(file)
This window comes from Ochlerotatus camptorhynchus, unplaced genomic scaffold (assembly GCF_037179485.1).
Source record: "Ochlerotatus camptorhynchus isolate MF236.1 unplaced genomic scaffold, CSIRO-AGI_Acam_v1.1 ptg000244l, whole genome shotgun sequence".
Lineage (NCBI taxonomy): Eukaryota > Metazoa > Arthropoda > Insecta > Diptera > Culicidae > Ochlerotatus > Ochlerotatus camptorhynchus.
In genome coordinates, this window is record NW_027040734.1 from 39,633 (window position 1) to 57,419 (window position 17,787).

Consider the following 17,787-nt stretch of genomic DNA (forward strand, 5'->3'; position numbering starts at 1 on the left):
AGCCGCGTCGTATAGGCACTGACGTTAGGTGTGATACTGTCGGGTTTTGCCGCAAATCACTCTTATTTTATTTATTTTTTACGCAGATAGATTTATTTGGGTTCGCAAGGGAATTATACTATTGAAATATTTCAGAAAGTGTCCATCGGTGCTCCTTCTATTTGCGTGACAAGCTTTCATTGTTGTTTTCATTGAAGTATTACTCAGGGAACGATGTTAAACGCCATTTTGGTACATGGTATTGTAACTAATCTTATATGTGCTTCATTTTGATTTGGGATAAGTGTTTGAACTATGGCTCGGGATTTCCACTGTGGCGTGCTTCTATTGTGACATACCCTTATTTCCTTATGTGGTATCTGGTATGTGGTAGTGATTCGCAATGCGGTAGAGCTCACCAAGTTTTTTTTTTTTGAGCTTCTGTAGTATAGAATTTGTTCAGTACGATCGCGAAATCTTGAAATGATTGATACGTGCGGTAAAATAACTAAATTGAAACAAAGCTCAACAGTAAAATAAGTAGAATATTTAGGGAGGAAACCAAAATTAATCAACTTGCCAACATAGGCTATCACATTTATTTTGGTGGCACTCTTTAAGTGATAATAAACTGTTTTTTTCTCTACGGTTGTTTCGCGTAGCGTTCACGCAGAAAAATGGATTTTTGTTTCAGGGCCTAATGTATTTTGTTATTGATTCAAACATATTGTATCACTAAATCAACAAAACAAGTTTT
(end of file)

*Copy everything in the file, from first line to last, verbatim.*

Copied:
This window comes from Ochlerotatus camptorhynchus, unplaced genomic scaffold (assembly GCF_037179485.1).
Source record: "Ochlerotatus camptorhynchus isolate MF236.1 unplaced genomic scaffold, CSIRO-AGI_Acam_v1.1 ptg000244l, whole genome shotgun sequence".
Lineage (NCBI taxonomy): Eukaryota > Metazoa > Arthropoda > Insecta > Diptera > Culicidae > Ochlerotatus > Ochlerotatus camptorhynchus.
In genome coordinates, this window is record NW_027040734.1 from 39,633 (window position 1) to 57,419 (window position 17,787).

Consider the following 17,787-nt stretch of genomic DNA (forward strand, 5'->3'; position numbering starts at 1 on the left):
AGCCGCGTCGTATAGGCACTGACGTTAGGTGTGATACTGTCGGGTTTTGCCGCAAATCACTCTTATTTTATTTATTTTTTACGCAGATAGATTTATTTGGGTTCGCAAGGGAATTATACTATTGAAATATTTCAGAAAGTGTCCATCGGTGCTCCTTCTATTTGCGTGACAAGCTTTCATTGTTGTTTTCATTGAAGTATTACTCAGGGAACGATGTTAAACGCCATTTTGGTACATGGTATTGTAACTAATCTTATATGTGCTTCATTTTGATTTGGGATAAGTGTTTGAACTATGGCTCGGGATTTCCACTGTGGCGTGCTTCTATTGTGACATACCCTTATTTCCTTATGTGGTATCTGGTATGTGGTAGTGATTCGCAATGCGGTAGAGCTCACCAAGTTTTTTTTTTTTGAGCTTCTGTAGTATAGAATTTGTTCAGTACGATCGCGAAATCTTGAAATGATTGATACGTGCGGTAAAATAACTAAATTGAAACAAAGCTCAACAGTAAAATAAGTAGAATATTTAGGGAGGAAACCAAAATTAATCAACTTGCCAACATAGGCTATCACATTTATTTTGGTGGCACTCTTTAAGTGATAATAAACTGTTTTTTTCTCTACGGTTGTTTCGCGTAGCGTTCACGCAGAAAAATGGATTTTTGTTTCAGGGCCTAATGTATTTTGTTATTGATTCAAACATATTGTATCACTAAATCAACAAAACAAGTTTT